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Last edited 21 Feb 2021
Natural fibre reinforced polymers (NFRPs) in the construction industry IP 14 14
Natural fibre reinforced polymers (NFRPs) in the construction industry (IP 14/14) was written by Julie Bregulla and published by BRE on 10 November 2014. BRE (Building Research Establishment) is an independent, research-based consultancy, testing and training organisation, operating in the built environment and associated industries.
In FRP composites a polymer resin (a matrix) is reinforced with fibres. The most commonly-used fibres are glass and carbon, the most commonly-used resin is thermoset epoxy or polyester-based. The fibres are combined in the matrix to a homogeneous material, which transfers the stresses in the composition.
Applications include electrical fittings, roofing, flashing, cladding and decking, canopies, windows and doors. FRPs are also used in structural applications such as beams and local reinforcement. Due to their light weight, FRPs can contribute to savings in transportation. They can also be moulded into complex shapes, giving new design possibilities, and they offer a combination of properties not available in traditional materials.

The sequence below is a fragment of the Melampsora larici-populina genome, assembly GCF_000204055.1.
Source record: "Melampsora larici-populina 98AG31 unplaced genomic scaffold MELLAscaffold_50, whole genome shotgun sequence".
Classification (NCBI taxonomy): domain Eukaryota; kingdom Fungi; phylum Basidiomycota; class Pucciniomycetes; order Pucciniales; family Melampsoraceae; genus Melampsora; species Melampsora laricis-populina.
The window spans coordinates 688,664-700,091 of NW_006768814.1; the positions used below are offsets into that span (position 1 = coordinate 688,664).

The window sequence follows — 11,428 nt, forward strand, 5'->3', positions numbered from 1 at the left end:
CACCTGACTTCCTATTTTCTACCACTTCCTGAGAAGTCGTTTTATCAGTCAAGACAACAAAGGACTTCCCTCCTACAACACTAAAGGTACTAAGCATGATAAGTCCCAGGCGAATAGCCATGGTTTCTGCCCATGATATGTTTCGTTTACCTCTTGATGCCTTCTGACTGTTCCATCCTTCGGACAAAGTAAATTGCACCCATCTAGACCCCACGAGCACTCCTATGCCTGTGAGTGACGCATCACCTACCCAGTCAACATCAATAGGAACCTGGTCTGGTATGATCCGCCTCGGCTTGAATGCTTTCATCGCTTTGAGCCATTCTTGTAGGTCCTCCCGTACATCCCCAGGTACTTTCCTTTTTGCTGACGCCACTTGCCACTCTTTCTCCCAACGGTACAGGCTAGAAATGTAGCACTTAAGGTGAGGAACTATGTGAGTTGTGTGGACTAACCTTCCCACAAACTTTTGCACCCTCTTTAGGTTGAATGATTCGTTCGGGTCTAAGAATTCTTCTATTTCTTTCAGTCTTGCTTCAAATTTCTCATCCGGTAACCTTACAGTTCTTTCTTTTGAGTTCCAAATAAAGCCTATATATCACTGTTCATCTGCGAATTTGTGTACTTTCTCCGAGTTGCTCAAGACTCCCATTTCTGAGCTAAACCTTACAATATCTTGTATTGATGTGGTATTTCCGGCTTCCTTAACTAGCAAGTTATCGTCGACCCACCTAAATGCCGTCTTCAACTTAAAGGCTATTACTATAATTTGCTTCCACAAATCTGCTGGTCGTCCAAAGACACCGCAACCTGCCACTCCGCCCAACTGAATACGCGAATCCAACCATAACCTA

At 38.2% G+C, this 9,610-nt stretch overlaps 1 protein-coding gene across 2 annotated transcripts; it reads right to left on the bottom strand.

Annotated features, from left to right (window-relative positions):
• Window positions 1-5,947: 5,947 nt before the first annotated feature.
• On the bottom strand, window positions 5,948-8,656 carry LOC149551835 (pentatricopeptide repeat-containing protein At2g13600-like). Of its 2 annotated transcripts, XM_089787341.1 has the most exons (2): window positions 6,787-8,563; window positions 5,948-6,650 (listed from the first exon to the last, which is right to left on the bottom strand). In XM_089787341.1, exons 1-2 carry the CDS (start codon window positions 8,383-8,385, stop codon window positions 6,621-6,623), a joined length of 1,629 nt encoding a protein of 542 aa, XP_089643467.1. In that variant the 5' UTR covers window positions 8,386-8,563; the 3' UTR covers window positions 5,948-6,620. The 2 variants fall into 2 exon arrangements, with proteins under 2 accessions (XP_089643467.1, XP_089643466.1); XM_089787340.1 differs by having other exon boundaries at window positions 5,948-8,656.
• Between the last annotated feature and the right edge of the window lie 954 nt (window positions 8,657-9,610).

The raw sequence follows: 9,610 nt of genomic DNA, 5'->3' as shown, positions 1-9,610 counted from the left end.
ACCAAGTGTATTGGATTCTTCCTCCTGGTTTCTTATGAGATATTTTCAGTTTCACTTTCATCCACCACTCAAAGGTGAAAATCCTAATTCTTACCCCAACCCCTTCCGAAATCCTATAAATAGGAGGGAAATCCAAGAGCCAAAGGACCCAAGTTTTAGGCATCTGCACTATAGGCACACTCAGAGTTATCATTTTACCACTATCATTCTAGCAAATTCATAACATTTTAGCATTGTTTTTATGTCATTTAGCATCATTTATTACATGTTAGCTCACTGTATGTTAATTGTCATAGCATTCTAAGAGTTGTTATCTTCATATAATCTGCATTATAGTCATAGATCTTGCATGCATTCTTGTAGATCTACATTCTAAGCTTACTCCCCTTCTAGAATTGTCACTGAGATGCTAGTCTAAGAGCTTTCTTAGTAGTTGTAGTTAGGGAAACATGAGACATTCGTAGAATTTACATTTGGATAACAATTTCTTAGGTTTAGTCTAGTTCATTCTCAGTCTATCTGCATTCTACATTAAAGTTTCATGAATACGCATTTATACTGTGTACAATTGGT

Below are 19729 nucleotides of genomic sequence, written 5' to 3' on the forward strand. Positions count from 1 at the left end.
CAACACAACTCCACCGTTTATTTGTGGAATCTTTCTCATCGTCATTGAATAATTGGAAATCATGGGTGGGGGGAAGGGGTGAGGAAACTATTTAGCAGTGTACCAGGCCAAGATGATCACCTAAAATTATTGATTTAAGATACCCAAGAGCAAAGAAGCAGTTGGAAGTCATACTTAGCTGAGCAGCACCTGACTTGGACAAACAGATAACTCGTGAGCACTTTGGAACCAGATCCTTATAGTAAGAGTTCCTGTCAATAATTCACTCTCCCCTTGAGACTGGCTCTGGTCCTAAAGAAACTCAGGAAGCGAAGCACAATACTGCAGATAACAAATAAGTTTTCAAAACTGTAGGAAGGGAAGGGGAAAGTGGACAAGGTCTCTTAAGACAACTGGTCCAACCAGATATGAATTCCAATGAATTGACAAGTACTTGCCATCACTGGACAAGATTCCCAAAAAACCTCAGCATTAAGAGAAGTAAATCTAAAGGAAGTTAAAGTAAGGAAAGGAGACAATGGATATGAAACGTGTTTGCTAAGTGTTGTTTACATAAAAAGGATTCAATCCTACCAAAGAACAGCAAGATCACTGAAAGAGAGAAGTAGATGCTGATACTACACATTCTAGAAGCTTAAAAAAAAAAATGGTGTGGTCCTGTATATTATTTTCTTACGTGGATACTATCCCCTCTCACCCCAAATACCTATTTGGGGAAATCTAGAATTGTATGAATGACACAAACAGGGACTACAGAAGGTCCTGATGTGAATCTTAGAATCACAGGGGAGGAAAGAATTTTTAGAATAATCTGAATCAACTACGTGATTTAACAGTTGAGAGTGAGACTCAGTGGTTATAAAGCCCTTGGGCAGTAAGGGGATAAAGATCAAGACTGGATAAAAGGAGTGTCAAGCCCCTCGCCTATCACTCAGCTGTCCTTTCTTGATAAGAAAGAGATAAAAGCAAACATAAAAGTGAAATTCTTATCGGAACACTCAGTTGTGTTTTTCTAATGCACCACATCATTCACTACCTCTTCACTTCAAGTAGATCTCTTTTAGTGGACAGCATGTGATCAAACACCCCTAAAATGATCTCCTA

However, increasingly Glass Fibre Reinforced Polymers are being replaced with Natural Fibre Reinforced Polymers (NFRPs), a potential lower impact alternative. Until recently GRPs have been more economically viable than NFRPs; however, with an increasing emphasis on low embodied impacts, natural fibres have become a realistic alternative.
This 8-page information paper reviews the potential for fibre reinforced composites in construction materials, including natural fibres, such as hemp and flax. It discusses their specific benefits and the factors that affect their utilisation.
Its contents are:
- Material selection.
- Further reading.
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